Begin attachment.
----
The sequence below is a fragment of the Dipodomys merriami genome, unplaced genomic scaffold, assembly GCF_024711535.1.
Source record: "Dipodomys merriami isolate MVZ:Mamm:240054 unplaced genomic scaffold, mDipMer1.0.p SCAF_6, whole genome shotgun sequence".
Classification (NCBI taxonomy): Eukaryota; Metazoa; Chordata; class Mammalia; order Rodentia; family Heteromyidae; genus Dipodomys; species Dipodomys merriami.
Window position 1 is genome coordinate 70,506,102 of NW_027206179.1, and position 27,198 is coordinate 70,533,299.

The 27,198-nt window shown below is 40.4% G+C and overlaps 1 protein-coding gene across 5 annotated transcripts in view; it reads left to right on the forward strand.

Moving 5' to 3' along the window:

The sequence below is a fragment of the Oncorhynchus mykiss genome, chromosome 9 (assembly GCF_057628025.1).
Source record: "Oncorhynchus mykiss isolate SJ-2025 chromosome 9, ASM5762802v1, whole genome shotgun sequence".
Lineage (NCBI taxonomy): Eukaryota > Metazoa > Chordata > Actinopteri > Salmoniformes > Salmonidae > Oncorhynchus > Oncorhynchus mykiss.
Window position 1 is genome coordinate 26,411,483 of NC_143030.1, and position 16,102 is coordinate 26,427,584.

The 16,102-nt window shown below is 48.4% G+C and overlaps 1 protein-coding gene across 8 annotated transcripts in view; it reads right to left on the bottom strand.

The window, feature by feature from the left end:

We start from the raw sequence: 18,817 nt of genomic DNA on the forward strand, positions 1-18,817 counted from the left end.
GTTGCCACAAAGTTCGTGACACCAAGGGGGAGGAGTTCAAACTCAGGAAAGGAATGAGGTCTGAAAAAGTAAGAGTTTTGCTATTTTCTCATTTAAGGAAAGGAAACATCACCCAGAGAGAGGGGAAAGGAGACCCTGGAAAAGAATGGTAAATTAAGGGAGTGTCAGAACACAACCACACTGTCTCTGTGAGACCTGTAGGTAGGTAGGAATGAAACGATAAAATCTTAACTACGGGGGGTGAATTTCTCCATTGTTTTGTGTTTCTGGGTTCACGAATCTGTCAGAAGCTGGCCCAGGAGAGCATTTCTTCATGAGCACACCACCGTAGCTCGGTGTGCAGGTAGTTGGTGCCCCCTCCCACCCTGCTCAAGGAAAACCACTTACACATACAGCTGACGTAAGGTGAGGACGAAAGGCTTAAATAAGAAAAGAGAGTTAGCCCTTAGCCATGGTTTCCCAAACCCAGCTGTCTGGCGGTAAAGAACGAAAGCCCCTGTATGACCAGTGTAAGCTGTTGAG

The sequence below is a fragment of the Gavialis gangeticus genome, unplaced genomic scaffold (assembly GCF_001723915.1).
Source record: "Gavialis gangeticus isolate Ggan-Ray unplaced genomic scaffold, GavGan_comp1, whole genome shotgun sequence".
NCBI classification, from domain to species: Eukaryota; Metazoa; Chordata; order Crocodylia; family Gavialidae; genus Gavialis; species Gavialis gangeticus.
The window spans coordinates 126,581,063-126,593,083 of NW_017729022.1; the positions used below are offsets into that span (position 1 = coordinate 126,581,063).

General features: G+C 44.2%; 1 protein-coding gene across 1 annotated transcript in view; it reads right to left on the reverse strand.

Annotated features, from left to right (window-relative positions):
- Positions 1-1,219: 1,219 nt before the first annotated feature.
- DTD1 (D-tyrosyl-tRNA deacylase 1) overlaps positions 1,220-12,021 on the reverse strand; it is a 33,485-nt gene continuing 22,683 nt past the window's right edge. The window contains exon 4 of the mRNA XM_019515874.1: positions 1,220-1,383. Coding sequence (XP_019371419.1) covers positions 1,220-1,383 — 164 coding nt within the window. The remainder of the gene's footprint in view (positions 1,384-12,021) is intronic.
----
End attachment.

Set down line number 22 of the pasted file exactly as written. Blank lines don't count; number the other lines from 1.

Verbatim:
- DTD1 (D-tyrosyl-tRNA deacylase 1) overlaps positions 1,220-12,021 on the reverse strand; it is a 33,485-nt gene continuing 22,683 nt past the window's right edge. The window contains exon 4 of the mRNA XM_019515874.1: positions 1,220-1,383. Coding sequence (XP_019371419.1) covers positions 1,220-1,383 — 164 coding nt within the window. The remainder of the gene's footprint in view (positions 1,384-12,021) is intronic.